The North American marijuana industry was widely expected to be the greatest thing since sliced bread. But over the past 10 months we've learned that no industry, not even one that existed in the shadows for decades before Canada legalized recreational weed, is immune to growing pains.

In the U.S., the most lucrative pot market in the world, high tax rates and a persistent black market presence have hampered growers and retailers. Meanwhile, in Canada, the only industrialized country in the modern era to have legalized adult-use cannabis, regulatory-based issues have stymied supply, creating either shortages or bottlenecks.

As these issues have befallen the marijuana space, it's pot stock investors who've paid the price. Following a year of constantly cautioning and warning investors that Aurora Cannabis (NYSE:ACB), the most popular of all marijuana stocks, was bad news, the you-know-what has finally hit the fan.

An up-close view of a flowering cannabis plant growing indoors.

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Aurora comes clean about its cost-cutting efforts, financing, and management changes

Following the closing bell on Thursday, Feb. 6, Aurora Cannabis wound up coming clean about a number of problems facing the company and outlined its plans to right the ship, so to speak.

The first order of business was to announce the departure of Terry Booth as CEO, a move that I'd portended happening just hours before it was announced. Considering that Aurora Cannabis' stock lost more than half of its value in 2019, and Booth has been unable to push Aurora toward profitability or secure a brand-name partnership bigger than a vape deal with PAX Labs, the writing was on the wall that it was time for him to step aside. Executive Chairman Michael Singer will step in as interim CEO until a permanent replacement is found.

Next, Aurora Cannabis outlined a major cost-cutting initiative. For starters, the company plans to reduce its selling, general and administrative expenses to a range of $40 million Canadian to CA$45 million. It'll do this by focusing solely on the Canadian consumer and medical markets (not on wholesale), as well as established international medical pot markets (ahem, Germany). For context, SG&A expenses topped CA$59 million in Q1 2020, so costs need to be cut considerably.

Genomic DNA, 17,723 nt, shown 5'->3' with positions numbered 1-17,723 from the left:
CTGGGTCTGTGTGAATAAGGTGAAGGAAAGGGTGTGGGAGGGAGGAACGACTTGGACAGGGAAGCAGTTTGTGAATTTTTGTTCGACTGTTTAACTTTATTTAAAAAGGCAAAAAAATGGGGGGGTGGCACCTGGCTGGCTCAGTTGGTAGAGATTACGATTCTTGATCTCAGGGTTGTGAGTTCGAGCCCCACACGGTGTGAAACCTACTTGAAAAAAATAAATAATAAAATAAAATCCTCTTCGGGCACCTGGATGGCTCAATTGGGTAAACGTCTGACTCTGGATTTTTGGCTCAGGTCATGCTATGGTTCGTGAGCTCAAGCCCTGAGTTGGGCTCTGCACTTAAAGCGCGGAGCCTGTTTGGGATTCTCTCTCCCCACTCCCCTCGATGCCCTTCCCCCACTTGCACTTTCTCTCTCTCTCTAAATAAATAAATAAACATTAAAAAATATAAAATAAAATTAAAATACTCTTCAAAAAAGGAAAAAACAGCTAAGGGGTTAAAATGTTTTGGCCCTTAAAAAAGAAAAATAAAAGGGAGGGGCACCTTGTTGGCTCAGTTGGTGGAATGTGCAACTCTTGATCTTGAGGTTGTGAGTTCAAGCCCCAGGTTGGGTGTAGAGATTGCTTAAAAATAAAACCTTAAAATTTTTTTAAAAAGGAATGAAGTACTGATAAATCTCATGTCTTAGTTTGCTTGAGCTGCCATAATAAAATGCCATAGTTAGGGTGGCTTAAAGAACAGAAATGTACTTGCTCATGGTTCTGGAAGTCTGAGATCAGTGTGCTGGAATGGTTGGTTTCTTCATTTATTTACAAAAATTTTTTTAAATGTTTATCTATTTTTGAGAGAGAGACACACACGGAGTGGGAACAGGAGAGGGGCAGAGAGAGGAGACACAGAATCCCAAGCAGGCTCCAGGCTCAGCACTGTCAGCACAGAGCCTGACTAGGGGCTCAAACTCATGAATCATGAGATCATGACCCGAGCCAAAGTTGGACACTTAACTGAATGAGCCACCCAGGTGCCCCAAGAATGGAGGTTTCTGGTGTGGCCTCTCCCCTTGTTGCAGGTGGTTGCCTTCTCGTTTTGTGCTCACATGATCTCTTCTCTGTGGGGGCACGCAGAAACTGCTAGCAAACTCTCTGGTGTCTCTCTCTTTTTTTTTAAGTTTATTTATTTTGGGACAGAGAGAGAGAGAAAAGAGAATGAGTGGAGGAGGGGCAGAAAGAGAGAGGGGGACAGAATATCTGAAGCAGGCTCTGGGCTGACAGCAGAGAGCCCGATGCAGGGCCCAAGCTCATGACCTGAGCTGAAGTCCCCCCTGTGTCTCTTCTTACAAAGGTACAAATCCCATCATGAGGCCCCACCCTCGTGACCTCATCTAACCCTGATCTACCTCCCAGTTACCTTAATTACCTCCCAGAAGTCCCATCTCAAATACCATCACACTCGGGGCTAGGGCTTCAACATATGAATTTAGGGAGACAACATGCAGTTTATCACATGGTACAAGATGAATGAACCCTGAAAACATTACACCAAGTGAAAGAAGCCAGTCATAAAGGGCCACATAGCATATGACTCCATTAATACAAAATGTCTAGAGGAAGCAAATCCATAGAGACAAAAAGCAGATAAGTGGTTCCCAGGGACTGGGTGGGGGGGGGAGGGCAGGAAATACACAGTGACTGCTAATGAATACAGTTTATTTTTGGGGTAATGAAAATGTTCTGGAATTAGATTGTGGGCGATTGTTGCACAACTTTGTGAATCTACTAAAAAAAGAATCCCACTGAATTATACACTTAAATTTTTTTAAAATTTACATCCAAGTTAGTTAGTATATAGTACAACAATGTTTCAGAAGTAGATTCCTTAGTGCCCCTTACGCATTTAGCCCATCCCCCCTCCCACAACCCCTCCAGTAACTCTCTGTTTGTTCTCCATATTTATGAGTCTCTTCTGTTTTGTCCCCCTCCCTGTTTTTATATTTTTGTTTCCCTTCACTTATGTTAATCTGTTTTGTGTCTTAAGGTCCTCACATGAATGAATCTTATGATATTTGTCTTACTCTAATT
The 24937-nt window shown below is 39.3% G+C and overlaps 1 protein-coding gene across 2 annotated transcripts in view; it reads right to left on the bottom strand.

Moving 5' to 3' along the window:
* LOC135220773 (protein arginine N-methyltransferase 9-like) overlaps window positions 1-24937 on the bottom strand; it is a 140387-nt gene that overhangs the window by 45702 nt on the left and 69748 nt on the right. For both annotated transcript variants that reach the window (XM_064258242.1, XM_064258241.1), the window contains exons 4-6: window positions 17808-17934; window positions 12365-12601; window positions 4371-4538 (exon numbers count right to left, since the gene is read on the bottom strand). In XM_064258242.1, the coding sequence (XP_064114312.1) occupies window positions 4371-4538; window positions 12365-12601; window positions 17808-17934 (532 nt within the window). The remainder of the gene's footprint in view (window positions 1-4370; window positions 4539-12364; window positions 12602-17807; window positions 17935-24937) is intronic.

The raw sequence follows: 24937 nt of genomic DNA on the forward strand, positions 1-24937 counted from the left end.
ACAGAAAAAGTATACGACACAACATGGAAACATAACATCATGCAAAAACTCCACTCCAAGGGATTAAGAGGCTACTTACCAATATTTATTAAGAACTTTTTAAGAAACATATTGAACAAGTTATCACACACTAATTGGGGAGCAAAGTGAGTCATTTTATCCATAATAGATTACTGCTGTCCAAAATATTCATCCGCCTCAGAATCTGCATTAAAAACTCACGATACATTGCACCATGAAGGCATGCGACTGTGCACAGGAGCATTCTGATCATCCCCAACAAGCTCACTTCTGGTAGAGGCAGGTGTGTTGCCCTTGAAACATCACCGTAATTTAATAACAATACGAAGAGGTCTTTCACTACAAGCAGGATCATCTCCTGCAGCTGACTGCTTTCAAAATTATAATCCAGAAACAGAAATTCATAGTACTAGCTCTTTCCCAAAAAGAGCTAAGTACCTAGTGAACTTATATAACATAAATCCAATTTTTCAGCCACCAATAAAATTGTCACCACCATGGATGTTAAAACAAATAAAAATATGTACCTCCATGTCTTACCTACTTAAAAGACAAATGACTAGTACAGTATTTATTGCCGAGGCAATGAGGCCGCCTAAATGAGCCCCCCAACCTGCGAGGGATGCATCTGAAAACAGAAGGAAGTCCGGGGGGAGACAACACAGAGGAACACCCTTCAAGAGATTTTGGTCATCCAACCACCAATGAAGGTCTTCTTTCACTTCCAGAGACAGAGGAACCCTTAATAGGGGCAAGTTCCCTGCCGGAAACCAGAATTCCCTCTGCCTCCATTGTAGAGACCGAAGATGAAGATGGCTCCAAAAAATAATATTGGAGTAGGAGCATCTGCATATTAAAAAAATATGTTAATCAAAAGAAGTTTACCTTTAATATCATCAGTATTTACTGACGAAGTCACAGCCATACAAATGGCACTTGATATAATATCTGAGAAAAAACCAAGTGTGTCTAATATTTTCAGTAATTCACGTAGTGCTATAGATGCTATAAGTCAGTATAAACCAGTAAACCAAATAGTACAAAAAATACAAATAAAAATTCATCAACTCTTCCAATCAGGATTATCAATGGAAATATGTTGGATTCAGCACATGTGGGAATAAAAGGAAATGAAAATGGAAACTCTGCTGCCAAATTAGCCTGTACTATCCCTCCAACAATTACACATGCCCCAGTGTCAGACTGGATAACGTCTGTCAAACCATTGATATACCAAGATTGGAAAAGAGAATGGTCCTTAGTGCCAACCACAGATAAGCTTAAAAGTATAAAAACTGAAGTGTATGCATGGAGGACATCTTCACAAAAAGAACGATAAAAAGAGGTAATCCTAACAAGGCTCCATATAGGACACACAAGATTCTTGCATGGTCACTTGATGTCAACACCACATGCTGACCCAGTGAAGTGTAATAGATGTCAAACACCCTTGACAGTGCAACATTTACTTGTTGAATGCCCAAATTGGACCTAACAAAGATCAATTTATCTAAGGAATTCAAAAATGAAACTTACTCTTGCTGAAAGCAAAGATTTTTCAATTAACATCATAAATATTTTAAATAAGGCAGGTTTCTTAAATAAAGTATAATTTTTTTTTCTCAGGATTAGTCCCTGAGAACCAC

A young woman who's been laid off that's holding a box of her belongings.

Image source: Getty Images.

The company is also shedding 500 full-time employees (nearly 15% of its workforce), which is well over the 10% figure BNNBloomberg had opined was on tap on Wednesday, Feb. 5. A number of one-time severance charges are to be expected during the fiscal second and third quarters.

Aurora also announced it would restructure spending plans on information technology projects, professional services, and other non-revenue generating third-party costs, in an effort to reduce its expenditures and focus solely on ventures that could immediately generate revenue.

Moving down the line, Aurora Cannabis also made a number of amendments to its secured credit facilities. While the EBITDA ratio covenants were removed, the size of the total credit facility was also reduced by CA$141.5 million.

Lastly, the company noted that, as part of "thorough review of all business operations," it would take impairment charges of between CA$190 million and CA$225 million on property, plant, and equipment, and CA$740 million to CA$775 million in goodwill in the fiscal second quarter. A major writedown is something I've been expecting out of Aurora for at least a year.